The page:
While it is unclear if the recent increase in government spending and the resulting increase in the budget deficit, has been a factor in the recent string of better than expected US economic data, at 2pm on Monday the US Treasury announced that in November, the government's budget deficit rose to $136.7 billion, nearly double the $64.5 bilion deficit reported in the same month of 2015, which however was largely a function of a calendar quirk.
Not only was November total more than double the amount reported a year ago, but the $136.7 billion deficit, was also the highest going back all the way to February of 2016, when it jumped by $192.6 billion. February is traditionally the most spending-intensive month for the US government.
Why the spike? Two reasons: in November, total receipts were down about 2% from the same month a year earlier. Meanwhile, total federal outlays rose roughly 25% compared with November 2015, when some scheduled benefit payments had been recorded instead in October 2015 because Nov. 1 fell on a Sunday. However, even when adjusting for the "quirk", the trend was concerning: the Treasury said that adjusting for that timing shift, spending rose about 6% last month from a year earlier and the monthly deficit widened by roughly 21% on the year.
This was the highest monthly outlay reported for the month of November in US Treasury history.
The calendar quirks continued: for the first two months of the 2017 fiscal year, the budget deficit totaled $180.84 billion, down about 10% from the $201.11 billion deficit in the same period a year earlier. However, because Oct. 1 fell on a Saturday this year, some federal payments for October were instead recorded in September, substantially reducing outlays in the current fiscal year; normalizing for the data would have shown a substantial increase in the US deficit in Fiscal 2017 compared to last year.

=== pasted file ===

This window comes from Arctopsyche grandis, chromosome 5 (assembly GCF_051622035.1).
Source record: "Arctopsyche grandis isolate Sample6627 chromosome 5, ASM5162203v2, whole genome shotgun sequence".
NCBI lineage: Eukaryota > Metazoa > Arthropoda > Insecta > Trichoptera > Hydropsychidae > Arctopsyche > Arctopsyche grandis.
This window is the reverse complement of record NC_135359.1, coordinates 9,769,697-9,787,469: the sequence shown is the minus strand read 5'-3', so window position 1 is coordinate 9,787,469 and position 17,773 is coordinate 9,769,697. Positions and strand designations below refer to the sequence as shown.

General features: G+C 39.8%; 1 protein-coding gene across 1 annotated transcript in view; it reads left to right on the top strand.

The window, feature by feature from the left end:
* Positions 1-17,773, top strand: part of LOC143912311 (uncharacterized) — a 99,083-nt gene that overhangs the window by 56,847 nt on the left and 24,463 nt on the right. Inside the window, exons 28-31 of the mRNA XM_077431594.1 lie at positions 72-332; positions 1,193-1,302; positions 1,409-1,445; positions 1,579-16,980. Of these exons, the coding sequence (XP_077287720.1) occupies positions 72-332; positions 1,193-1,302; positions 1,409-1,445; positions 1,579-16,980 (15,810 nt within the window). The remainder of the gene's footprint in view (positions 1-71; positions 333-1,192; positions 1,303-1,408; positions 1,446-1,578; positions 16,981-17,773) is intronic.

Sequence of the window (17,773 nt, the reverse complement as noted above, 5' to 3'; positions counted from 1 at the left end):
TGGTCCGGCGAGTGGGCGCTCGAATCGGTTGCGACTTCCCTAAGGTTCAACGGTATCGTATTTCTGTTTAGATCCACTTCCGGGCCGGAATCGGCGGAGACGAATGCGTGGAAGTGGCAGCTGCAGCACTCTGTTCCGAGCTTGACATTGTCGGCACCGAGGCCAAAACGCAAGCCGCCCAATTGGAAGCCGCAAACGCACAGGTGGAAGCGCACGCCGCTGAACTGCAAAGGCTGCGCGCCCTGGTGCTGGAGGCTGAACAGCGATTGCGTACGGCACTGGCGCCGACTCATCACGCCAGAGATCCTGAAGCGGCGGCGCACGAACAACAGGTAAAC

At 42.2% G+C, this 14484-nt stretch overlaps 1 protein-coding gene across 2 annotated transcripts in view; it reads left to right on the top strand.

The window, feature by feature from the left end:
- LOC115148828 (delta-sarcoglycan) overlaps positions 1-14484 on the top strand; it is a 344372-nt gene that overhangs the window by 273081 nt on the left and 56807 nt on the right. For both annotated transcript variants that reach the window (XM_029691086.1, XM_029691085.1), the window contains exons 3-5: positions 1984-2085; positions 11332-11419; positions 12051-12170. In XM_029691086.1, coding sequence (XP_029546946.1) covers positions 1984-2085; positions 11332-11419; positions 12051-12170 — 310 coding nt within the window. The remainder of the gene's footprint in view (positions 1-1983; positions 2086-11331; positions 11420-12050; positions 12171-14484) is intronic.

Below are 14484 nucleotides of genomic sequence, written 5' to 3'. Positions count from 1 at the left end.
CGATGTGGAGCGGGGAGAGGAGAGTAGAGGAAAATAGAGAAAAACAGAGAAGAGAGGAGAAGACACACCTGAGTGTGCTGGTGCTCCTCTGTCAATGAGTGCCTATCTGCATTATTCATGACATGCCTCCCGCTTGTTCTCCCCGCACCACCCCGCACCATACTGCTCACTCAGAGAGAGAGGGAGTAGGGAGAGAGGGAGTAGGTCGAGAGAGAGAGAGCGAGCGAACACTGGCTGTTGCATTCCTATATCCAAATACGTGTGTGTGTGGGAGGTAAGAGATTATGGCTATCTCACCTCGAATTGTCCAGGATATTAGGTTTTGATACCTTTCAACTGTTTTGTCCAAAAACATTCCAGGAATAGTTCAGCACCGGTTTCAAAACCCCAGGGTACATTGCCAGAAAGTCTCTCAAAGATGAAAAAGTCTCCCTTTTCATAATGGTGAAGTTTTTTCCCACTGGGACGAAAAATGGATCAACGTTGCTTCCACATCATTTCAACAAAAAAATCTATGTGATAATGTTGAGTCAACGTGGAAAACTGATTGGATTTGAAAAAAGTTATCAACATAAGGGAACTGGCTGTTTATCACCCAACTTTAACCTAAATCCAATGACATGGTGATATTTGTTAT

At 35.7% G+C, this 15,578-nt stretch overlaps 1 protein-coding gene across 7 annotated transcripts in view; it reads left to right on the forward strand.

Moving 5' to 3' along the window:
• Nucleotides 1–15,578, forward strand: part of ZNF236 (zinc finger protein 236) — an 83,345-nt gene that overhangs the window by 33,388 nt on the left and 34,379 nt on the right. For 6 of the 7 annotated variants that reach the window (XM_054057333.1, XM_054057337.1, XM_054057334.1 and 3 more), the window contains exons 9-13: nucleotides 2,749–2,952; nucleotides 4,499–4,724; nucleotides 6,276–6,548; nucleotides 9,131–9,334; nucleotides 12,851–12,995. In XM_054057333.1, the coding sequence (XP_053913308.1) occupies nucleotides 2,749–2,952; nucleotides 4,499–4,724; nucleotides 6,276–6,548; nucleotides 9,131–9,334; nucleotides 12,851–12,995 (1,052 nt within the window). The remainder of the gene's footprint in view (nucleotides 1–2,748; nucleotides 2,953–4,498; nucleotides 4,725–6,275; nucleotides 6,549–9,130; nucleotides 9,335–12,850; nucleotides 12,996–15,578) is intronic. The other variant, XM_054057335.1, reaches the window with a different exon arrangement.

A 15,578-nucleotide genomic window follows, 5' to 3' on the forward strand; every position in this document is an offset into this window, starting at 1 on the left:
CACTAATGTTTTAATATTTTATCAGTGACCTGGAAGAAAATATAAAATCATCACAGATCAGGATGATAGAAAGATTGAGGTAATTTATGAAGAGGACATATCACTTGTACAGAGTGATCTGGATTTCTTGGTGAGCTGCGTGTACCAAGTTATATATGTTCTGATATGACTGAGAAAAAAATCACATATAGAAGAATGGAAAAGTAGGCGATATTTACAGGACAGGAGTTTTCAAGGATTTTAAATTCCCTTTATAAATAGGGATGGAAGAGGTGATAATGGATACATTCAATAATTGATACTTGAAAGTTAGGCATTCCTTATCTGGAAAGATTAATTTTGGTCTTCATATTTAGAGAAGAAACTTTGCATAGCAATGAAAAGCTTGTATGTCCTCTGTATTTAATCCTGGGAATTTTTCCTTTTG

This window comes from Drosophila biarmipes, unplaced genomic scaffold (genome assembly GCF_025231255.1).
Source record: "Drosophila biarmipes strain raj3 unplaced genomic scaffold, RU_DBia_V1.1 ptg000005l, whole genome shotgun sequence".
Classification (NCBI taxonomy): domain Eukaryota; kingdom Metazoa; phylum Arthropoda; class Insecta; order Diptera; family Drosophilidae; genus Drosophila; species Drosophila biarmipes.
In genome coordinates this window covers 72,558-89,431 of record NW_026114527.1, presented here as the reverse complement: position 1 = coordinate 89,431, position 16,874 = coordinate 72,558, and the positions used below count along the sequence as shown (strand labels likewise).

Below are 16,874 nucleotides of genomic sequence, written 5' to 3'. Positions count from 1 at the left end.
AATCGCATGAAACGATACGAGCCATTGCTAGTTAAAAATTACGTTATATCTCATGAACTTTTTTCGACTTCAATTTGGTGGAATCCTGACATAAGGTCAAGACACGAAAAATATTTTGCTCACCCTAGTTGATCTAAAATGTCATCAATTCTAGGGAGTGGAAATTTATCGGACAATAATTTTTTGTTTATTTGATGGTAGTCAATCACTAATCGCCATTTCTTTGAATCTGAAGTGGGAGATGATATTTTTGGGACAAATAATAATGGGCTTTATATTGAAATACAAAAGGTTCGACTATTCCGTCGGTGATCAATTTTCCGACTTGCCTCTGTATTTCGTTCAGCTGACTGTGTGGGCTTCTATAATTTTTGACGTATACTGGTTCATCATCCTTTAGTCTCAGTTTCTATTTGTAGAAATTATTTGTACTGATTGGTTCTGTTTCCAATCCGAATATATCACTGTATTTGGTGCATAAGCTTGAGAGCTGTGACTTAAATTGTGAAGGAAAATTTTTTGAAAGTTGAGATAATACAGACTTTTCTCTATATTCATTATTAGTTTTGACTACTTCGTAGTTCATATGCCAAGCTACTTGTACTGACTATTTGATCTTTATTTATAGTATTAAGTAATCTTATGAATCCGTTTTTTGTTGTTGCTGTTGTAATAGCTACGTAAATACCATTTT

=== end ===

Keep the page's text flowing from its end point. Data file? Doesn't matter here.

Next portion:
As noted one month ago, the federal budget deficit has once again started to rise after years of marked decline. The deficit totaled $587.33 billion in the 2016 fiscal year that ended Sept. 30, or roughly 3.2% of gross domestic product. That was up from 2.5% of GDP in the prior year.
The Congressional Budget Office in August estimated that the deficit would be 3.1% of GDP in the 2017 fiscal year and rise over the next decade as spending growth outpaces revenues, reaching 4.6% of GDP in 2026. Alas, that number will be woefully low: the CBO’s baseline projection assumes no major changes to current law and continued modest economic growth. President-elect Donald Trump and congressional Republicans have signaled that overhauling the tax system will be a priority in the coming year, though the details and potential effects on the deficit and economic growth remain uncertain.
Ironically, the budget is blowing out before Trump even is inaugurated. Should the increase in deficits persist, Trump may not even have to unleash a major spending program, as Obama may have quietly done it for him.